Following Britain's first ever snow sports medal at a Winter Olympics, Sean Ingle (Sport, 10 February) questions whether the funding of our winter sports provides the public with a return that offers value for money. It is only right that expenditure from the public purse (in this case the National Lottery) is open to scrutiny, and that is why UK Sport and the British Olympic Association have set rigorous Olympic qualification standards for both Summer and Winter Games. While there will inevitably be Team GB athletes who finish in the lower half of their events, the vast majority attain highly credible levels of performance which can also – as in case of Jenny Jones – result in a medal.
When the news has been dominated by storms, the smiles and sunshine from Sochi have surely raised our collective spirit. But this on its own is not enough. Dry ski slopes, indoor snow domes and skateboard parks across the country will no doubt see an influx of young people keen to try a new sport. As the Games progress, Team GB will almost certainly win more medals, and we'll find increasing numbers of people inspired to try something new. Surely we should not return to the "amateur" days, when we just turned up and hoped for the best, but instead take a professional, targeted approach, where athletes' funding is based on performance, and the results inspire a nation.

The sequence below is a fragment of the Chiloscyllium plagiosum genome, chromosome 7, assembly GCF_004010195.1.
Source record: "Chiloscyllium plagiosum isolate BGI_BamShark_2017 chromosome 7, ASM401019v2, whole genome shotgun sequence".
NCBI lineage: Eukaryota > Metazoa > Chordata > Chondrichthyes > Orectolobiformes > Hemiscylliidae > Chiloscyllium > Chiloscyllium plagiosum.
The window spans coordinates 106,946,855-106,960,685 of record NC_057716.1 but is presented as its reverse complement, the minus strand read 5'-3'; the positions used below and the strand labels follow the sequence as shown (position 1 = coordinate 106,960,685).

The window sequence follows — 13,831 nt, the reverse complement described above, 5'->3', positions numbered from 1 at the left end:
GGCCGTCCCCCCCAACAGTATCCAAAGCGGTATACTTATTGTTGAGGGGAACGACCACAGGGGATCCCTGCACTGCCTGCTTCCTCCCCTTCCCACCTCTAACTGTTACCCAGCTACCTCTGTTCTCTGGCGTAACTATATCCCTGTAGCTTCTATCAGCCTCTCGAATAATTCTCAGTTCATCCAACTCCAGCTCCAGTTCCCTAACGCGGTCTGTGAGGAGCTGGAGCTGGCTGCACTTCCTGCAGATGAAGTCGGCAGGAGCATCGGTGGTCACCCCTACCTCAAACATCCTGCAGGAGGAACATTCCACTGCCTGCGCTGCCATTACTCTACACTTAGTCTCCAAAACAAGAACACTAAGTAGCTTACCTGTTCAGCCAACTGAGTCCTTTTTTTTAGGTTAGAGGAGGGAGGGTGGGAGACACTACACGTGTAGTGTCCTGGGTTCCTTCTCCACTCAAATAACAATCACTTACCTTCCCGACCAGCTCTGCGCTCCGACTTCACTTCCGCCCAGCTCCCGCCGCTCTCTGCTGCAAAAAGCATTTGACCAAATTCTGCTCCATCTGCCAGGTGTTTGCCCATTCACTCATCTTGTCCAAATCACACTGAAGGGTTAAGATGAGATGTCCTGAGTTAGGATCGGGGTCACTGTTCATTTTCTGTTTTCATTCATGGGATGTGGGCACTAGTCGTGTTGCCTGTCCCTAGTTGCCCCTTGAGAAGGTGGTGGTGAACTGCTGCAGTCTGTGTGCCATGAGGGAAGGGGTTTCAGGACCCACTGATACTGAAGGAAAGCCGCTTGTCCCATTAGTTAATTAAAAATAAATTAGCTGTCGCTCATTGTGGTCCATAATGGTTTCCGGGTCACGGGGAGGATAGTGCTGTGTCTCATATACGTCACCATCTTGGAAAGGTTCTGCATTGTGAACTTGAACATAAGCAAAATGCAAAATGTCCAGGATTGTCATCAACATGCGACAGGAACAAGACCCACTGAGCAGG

Of course, £13.5m is a lot of money to support our Winter athletes. It might also buy you a moderately decent Premier League footballer. Personally, I know which one provides better value.
Professor John Brewer
Chair, British Ski and Snowboard
• We feel privileged to have been included in the remaining 2,999,697 viewers who enjoyed the coverage of Jenny Jones's epic success, as opposed to the 303 viewers who complained (BBC chides 'over-excited' Sochi commentators, 11 February). We watched the final, nervously, with her family and friends in Downend, Bristol – not a complaint between us. What fun that trio were.